By Rabbi Dow Marmur.
The members of the Israeli government, whether secular or Orthodox, don’t seem to pay much attention to the Reform and Conservative (Progressive) movements in Israel. If these seek evidence of recognition, they normally only get it through the courts, and even then it takes the government a long time to obey court orders.
Thus for example, though the government was ordered to recognize some Reform rabbis as being entitled to be paid by the state, it took the powers that be a very long time until they complied with the decision and then did so in a roundabout way.
When recently the government allocated funds to create opportunities for secular Israelis to be exposed to religious Judaism, it was only Orthodox institutions that were entrusted with the task. Progressives of every kind were deliberately kept out.
The professional leaders of Conservative and Reform Judaism in Israel may have protested and alerted the media, but it’s most unlikely that the government will change its policy, because it consists of people who’re either indifferent but don’t want to antagonize the Orthodox (e.g., the Likud prime minister and Yisrael Beiteinu foreign minister) or promoting non-haredi Orthodoxy (primarily the settler champion Naftali Bennett of Habayit Hayhudi who holds the Religious Affairs and Diaspora Relations portfolios) or the hapless finance minister Yair Lapid, the leader of the allegedly centrist Yesh Atid who seems to be under the thumb of Bennett and tries to pretend that he isn’t.
If they yield to Reform and Conservative demands, it’s usually solely because of American pressure. That’s probably why the cabinet is likely to rescind a decision to farm out an area next to the Western Wall to the reactionary organization Elad, which already runs the City of David to the despair of the Arabs of the village of Silwan where it operates.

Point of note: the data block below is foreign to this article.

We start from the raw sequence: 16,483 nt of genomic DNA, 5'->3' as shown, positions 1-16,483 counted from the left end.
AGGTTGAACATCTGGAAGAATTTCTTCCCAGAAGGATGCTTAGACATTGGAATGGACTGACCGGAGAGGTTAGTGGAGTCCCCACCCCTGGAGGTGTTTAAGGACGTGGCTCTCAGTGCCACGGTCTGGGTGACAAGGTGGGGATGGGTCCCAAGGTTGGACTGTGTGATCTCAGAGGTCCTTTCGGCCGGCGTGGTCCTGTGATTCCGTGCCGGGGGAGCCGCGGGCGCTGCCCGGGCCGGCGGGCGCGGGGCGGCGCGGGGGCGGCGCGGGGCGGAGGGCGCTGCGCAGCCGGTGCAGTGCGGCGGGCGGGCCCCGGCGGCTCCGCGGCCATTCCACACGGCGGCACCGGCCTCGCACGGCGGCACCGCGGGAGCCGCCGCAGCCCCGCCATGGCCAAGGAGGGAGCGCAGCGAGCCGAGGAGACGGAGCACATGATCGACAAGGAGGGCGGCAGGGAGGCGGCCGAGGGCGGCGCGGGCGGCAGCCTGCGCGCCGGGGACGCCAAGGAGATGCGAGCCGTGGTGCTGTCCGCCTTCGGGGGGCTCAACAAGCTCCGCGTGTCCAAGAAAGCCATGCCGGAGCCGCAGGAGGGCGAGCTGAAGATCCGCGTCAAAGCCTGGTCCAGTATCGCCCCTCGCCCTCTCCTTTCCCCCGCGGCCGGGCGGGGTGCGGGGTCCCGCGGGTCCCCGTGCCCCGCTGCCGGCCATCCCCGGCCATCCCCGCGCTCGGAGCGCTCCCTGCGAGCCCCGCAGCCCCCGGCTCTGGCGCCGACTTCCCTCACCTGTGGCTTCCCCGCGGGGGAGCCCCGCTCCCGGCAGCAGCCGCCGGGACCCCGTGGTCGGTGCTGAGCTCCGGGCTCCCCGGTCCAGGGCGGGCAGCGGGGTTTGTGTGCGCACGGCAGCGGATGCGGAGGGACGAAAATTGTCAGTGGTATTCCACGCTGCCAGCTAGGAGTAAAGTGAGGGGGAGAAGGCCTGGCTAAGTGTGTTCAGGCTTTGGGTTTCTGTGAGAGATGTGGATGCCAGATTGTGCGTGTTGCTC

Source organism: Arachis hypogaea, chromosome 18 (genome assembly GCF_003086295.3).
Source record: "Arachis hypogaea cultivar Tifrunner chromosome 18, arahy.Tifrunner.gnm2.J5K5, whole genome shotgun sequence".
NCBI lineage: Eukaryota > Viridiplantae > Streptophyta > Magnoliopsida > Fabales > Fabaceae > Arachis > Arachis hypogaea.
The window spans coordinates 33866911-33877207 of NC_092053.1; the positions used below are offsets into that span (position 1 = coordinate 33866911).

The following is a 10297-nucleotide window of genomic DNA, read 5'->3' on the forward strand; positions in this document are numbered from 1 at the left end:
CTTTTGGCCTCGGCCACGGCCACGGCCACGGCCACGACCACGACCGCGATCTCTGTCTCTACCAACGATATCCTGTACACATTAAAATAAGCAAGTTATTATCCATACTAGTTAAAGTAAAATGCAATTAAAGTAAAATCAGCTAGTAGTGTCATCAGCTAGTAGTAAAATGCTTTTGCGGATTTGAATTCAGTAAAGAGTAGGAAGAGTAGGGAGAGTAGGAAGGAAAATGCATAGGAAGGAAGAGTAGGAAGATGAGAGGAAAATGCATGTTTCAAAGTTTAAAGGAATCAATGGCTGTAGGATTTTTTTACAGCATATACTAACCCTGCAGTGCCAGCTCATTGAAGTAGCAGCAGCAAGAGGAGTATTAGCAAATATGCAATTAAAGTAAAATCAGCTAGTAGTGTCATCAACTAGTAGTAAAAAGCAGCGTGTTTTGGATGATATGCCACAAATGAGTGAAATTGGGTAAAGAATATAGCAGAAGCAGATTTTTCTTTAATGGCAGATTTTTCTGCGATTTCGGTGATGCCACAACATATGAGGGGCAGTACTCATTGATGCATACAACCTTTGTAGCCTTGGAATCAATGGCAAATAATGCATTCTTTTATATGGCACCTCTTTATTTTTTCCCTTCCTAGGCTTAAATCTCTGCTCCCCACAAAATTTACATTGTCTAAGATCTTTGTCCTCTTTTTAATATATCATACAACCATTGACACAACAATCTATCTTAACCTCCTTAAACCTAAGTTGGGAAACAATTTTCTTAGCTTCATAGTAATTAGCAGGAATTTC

The change of tactic doesn’t seem to have come about because of representations by the Progressives in Israel but thanks to the intervention of Rabbi Rick Jacobs, the president of the Union for Reform Judaism in the United States. This change would be consistent with the proposal made some time ago by Natan Sharansky, the Chair of the Jewish Agency, which is beholden to American Jewry.
The coalition partners will probably go along with it, arguably because they see the whole Western Wall issue as being irrelevant to Israelis. Yes, it’ll provide the Women of the Wall a space to pray and read Torah wearing tallitot and tephillin, because the restrictions places on them so far have incensed many more Jews abroad than at home. And yes, Reform and Conservative Jews will be able to celebrate Bar/Bat Mitzvahs there, but most of those who avail themselves of it tend to be Jews from abroad. Besides, these celebrations are also good for tourism as they bring in visitors from overseas.
Nothing of the above should be read as an attempt to minimize the progress of Reform and Conservative Judaism in Israel. My aim is only to point out that such progress has come about not only without but often in spite of support from the powers that be. Sometimes local authorities are more accommodating, but on the whole the government is not interested other than to appease haredim and make nice to Americans.
Progressive Jews in Israel deserve unequivocal support of their counterparts in the Diaspora – consistently, not only in selective protests that get media attention.